(Shadow Fall, #1)
Published by: Blaze Publishing
Publication date: November 22nd 2016
Genres: Science Fiction, Young Adult
The asteroid hurtling toward the earth will kill billions.
The Emperor and his Gold Court will be safe in their space station, watching from the stars. The Silvers will be protected underground. But the Bronzes must fight it out at the Shadow Trials for the few remaining spots left on the space station.
When an enigmatic benefactor hands Maia Graystone a spot in the Trials, she won’t just get a chance at salvation for her and her baby brother, Max: She gets to confront the mother who abandoned her in prison, the mad Emperor who murdered her father, and the Gold prince who once loved her. But it’s the dark bastard prince she’s partnered with that will make her question everything, including her own heart. With the asteroid racing closer every day, Maia must trust someone to survive.
The question is who?
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My legs wobble as I step into the now lukewarm water. I sink to the bottom. Tiny bubbles escape my nose as I watch all the ugly remnants from the last seven years leave my body.
I glare at him. “You really have to work on the knocking thing.”
Despite the fact that I’m indecent, his attention never falls from my face. I almost wish it would, just to give me a break from the intensity of his focus.
“I only get a few more hours to be the ‘one-eyed freak’ from the pit. Might as well take advantage.”
He doesn’t dare crack a smile, so it’s hard to tell if he’s joking or serious.
“Don’t worry. In my heart, that’s exactly who you’ll always be.”
His words remind me that soon we’ll be reconstructed using forbidden nanotech. But it won’t just be our flesh they’ll reengineer. It will be our brains, too.
I don’t foresee my rewiring being too complicated, but Riser needs to upload almost twenty years of false memories. That will be tricky and time-consuming.
And time is the one thing we don’t have.
Riser flicks his gaze to the mirror. He lifts a hand, touches the patch of mottled flesh where his eye should be.
“How did it happen?” I ask.
“Careful, my lady.” His gaze settles on my face. “You’re beginning to sound like you care.”
I roll my eyes. “And I thought I was lacking in conversational skills.”
He focuses his attention on the graffiti sprayed across the mirror.
“It’s written language,” I blurt, even though all I want to do is end the conversation so Pit Boy can leave. His presence unnerves me more than the other Pit Leeches ever could. “It’s how we communicate.”
“I know what it is.” He examines his jagged thumbnail. “I just . . . can’t read it.”
“It’s just stuff about the Chosen. You know, insults.” The populace is finicky. As much as they love watching the Chosen with their petty intrigues and court life, they would be just as happy to see their heads on a pike.
Time to explain what you are, Everly, Nicolai’s voice grates inside my head. Riser’s eyes flutter just enough that I know he’s heard Nicolai’s voice too.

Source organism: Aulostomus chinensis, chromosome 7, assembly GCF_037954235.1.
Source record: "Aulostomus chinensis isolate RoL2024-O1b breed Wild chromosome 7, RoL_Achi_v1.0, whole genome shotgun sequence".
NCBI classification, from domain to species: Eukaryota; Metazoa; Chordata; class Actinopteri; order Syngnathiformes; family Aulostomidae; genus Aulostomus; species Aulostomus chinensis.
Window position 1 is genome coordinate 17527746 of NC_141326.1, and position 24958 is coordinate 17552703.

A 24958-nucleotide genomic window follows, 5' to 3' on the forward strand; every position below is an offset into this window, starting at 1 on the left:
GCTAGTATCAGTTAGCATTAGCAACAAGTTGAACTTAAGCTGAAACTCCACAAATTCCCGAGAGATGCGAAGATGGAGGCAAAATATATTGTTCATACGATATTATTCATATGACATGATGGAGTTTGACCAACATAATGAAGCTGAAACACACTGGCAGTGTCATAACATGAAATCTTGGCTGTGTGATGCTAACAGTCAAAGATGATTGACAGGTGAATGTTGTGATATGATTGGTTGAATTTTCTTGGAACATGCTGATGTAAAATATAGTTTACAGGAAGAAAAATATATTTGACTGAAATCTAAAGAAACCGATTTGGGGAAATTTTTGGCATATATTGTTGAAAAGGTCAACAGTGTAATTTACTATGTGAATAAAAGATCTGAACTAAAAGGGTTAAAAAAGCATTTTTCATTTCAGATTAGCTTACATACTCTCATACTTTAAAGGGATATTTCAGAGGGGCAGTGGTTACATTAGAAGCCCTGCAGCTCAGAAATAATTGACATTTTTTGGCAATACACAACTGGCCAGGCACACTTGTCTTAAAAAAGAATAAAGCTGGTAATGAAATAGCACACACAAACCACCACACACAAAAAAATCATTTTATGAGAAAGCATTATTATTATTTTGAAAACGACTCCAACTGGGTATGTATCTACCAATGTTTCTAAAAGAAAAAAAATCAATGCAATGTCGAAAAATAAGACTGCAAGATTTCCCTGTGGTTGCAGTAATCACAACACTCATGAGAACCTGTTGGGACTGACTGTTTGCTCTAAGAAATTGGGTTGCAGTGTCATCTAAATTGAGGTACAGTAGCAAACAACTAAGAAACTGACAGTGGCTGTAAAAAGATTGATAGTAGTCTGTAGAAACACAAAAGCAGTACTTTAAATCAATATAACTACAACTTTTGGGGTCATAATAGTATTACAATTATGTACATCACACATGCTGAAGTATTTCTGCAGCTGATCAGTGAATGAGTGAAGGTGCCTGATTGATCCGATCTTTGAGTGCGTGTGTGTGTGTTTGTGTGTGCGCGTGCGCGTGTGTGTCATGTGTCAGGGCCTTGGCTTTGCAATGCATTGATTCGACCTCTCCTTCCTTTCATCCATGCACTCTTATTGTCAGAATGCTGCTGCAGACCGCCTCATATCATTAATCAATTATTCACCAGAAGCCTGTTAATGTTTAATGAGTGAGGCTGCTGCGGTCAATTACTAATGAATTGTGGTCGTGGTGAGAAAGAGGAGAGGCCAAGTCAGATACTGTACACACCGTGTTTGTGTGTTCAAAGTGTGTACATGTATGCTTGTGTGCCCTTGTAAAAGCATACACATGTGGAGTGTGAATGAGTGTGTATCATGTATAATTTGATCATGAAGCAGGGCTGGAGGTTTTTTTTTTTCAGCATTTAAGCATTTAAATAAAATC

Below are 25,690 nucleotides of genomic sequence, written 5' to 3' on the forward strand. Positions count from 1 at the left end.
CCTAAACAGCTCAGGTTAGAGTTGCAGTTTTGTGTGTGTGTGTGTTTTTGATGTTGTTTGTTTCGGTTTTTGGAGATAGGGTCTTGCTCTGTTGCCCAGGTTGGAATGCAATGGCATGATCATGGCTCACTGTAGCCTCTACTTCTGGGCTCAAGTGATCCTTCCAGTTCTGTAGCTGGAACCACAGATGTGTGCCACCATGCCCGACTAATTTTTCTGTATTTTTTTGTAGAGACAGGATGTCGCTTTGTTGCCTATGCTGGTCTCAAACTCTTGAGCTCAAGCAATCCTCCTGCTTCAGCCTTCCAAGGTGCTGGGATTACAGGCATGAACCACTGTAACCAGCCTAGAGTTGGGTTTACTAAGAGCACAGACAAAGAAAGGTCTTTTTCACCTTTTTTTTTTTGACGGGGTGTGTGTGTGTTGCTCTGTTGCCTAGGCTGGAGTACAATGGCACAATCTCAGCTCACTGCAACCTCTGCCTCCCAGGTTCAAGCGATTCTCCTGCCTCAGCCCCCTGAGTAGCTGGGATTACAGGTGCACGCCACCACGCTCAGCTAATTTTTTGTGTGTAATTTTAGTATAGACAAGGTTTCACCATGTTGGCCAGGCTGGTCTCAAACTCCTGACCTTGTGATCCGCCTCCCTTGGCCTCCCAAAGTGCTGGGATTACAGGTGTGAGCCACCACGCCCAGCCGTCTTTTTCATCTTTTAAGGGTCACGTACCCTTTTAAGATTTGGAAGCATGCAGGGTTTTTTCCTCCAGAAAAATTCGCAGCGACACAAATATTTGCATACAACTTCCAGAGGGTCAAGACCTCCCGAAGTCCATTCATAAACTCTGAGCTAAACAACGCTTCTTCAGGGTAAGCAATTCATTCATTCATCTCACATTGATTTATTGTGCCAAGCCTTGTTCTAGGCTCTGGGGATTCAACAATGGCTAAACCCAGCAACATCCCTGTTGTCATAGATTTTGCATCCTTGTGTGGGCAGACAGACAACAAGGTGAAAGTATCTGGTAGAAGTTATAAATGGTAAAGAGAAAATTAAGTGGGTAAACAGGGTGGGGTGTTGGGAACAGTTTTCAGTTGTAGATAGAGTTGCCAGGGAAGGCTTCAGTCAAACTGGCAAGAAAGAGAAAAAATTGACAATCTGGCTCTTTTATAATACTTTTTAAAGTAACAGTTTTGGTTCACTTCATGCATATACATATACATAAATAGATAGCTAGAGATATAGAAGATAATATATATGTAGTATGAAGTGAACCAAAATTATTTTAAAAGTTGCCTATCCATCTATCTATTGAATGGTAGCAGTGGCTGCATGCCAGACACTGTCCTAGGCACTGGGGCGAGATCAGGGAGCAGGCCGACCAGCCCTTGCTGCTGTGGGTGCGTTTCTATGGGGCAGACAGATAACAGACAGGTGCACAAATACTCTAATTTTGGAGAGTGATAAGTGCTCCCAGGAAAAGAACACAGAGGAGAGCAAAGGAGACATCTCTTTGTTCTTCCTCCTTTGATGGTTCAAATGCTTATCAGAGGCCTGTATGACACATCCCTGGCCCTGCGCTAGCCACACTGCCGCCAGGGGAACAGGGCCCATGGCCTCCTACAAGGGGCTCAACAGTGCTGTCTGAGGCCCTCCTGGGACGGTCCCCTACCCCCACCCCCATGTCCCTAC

You do it, I think, watching Riser’s reaction. But his face remains emotionless; either he’s a good actor or only Nicolai can hear my response.
“The Royalist astronomers discovered the asteroid twenty-one years ago,” I begin. “It’s actually a slow moving planet called an earth-crosser, meaning its orbit and ours intersect every twenty-
thousand years. Usually it’s too far away to affect us, but this time it will pass close enough to wreak havoc and make the earth uninhabitable for years.” I stir the water with my big toe. “Before I was born, the Emperor decided that creating a population of genetically superior humans would be a great idea, you know, just in case the Caskets don’t work or the asteroid does more damage than predicted.”
Riser’s hyper-focused gaze bores through me. “You’re one of them?”
“Yes.” I run my hand through the filthy water. “But my father’s a Bronze, so even though my mother comes from a Gold House, the Emperor only allowed them one Chosen instead of the customary twins. So it’s just me . . . not Max.”
“What makes being Chosen so special?”
“I don’t know . . .” I bite my lip, trying to remember everything my parents told me. “My genes are perfect, I guess.”
For some reason, talking about my body makes me remember that I am naked in a room with a boy. As if reading my mind, Riser slowly lets his gaze fall, his expression both curious and unapologetic as he takes me all in, his thoughts cryptic.
“What are you staring at?” I blurt, smashing my breasts beneath my hands. Not like there’s much there to cover. “Haven’t you seen a naked girl before?”
A smile twitches his lips. “Not one that’s genetically flawless.”
“It doesn’t work that way! You can’t just look at us and tell. We look like everyone else—”
“No.” Riser shakes his head, a dark swath of hair covering his damaged eye. “You don’t. Whatever you are.”
“You must be happy . . . about our reconstruction, I mean,” I mumble, trying desperately to change the subject. “They’ll fix your eye . . . and . . . and all those horrible scars.”
I freeze as he slides off the counter, unable to look away as he hooks one finger beneath his shirt and lifts.
Scars ravage his anemic body in varying shades of red and silver and white. Some deep and pitted like the craters of a far-away planet, others smooth and neat. One particular nasty scar carves down his shoulder, tunneling across his chest and stomach. A fresh red wound nestles just below his throat.
He carefully touches the long ugly one. “I’m not ashamed for surviving.”
Audrey Grey lives in the charming state of Oklahoma, with her husband, two little people, and four mischievous dogs. You can usually find her hiding out in her office from said little people and dogs, surrounded by books and sipping kombucha while dreaming up wondrous worlds for her characters to live in.